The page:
I had the privilege speaking to a wonderful group of moms this week about simple suggestions for taking better pictures of our families, specifically children. I wanted to make these tips available to a wider audience, so here I am typing them up for you!
Being a photographer, I don’t think I anticipated how different taking photos of my own child would be.
As parents, we are constantly taking photos of our kids. Maybe you use your phone, a point-and-shoot camera, or even a DSLR. Regardless of what you use, these simple tips can help you better capture those special moments.
Being a photographer, I don’t think I anticipated how different taking photos of my own child would be. Patience is a necessity! She will be doing the most adorable thing, and as soon as I ready the camera, she has inevitably stopped said cute activity. She also likes to try to play with the camera, so keeping her far enough away from the camera to actually get her in focus is often a problem. But sometimes she just gives me this huge grin and, miraculously, the stars have aligned and I can get a composed photo.
Here are my ideas for increasing the odds of those miraculous photos.
What constitutes “good” light? When I say good, I’m really meaning soft, natural light. An example of soft light would be a very cloudy day. When the sun is beating down with little cloud coverage, we see a lot of shadows. This is referred to as harsh light. Photos of people facing the sun and squinting to see the camera are examples of harsh light. Clouds function as a filter and diffuse the sunlight more evenly. That’s why overcast days are a good time for photo sessions. This doesn’t mean we can never take photos in harsh light, it just means we have to be creative in how we use it to avoid the quintessential squinty photo. If it’s very sunny outside, try taking photos under a large tree, or in the shadow on the side of a building. If you’re inside, try to find the room in your house that gets the most light. You’ll notice that some rooms are better in the morning or in the afternoon.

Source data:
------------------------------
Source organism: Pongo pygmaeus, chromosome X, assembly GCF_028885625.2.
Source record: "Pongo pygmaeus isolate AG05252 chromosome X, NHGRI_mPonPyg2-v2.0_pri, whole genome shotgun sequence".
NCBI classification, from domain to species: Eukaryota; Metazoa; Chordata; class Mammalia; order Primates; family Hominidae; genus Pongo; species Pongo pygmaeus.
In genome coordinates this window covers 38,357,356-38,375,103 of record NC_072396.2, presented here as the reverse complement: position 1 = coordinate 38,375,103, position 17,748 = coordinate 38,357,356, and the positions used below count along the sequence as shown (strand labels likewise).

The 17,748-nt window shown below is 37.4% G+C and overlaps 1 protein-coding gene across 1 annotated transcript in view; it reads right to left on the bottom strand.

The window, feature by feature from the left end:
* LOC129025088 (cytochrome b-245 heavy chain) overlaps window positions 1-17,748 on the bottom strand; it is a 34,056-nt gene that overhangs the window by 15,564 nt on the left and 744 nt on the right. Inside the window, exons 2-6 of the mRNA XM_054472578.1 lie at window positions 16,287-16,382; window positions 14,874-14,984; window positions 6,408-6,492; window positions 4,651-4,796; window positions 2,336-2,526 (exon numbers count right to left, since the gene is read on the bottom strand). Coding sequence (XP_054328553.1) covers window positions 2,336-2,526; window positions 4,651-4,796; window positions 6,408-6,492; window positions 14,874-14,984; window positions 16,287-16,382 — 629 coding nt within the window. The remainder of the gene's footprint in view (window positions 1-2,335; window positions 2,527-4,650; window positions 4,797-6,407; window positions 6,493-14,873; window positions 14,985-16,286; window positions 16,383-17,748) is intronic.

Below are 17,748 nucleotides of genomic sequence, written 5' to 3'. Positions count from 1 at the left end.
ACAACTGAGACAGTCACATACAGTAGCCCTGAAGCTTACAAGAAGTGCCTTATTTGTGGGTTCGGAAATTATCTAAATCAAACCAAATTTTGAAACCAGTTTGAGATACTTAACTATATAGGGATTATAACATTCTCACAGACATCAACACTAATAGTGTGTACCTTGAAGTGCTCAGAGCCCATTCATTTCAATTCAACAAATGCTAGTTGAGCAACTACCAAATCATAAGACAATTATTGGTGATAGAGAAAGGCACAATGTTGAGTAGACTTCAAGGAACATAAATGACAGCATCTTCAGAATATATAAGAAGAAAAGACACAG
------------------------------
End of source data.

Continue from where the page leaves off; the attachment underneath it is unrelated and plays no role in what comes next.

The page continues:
Since children are always so well behaved, it should be no problem to have your children posed and sitting or standing still for photos. Right? Ha. It’s easy to become frustrated when taking photos of small kids. They are bouncing targets. Something I’ve found to be helpful is choosing an activity the child likes to do. It can be as simple as reading a book on the sofa. You’re then able to capture genuine, positive emotion and have some distraction for them. If you’re outside, have the kids run around for a couple of minutes to help get the wiggles out. You can even take some photos of them running towards you!
I don’t know about your house, but at mine there are always toys strewn about. Always. And stacks of papers and at least one dirty dish at all times. It’s okay. It doesn’t have to be perfect. When you’ve found a place with good light for photos, just do a quick check that the background isn’t cluttered. Take a minute to clear it out of the shot, and now your house looks spotless. Ta-da! Clearing the clutter just helps the person in the photo to stand out more. Take it a step further by choosing a creative background. Have your child lay on a colorful rug, or if you’re outside, let them play in the leaves, or have a picnic on a blanket.
A fun way to really make your photos pop is to utilize props or accents. When I schedule newborn portrait sessions, I always ask parents if they have any sentimental items they’d like to include in the photos. Have an outfit you wore from your childhood? A favorite stuffed bear? A quilt your grandmother made? Use these things when taking photos of your kids, and it will add extra meaning to them. Another fun idea is to add pops of color. Try dressing your kids in neutral colors, but adding colorful shoes or hats. This adds some pizzazz and will make the photos stand out.
I could go into a long explanation of depth of field, but for these purposes, I’ll keep it simple. Depth of field is how much of what is in your photo is in focus. It can be shallow or deep. For example, generally landscape photography has deep depth of field, meaning most everything in the photo from trees in the foreground to mountains in the background, is in focus. Conversely, for portrait photography, we often want to achieve shallow depth of field where our subject is in focus, but our background is blurry. There are camera settings we can utilize to help achieve this, but that’s for a different blog post. For now, I want to give you some easy, practical ways to effect your depth of field. One way is by adjusting the distance between your subject (child) and the background. Taking a photo in front a brick wall? Have your child step forward a few feet. Another way is by adjusting the distance between the camera and the subject. Standing close to your child when taking the photo will reduce the depth of field, and standing further away will increase it.
Don’t stress! Kids don’t always cooperate. Just take a deep breath, and if it doesn’t work out remember that making the memories is more important than capturing them. Seriously. You can always try again later. Finally, back up your photos! They’re priceless. There are many cloud based services available. Even if you’re just backing them up to a hard drive, try to make sure they always exist in two places and you’re much less likely to lose them.
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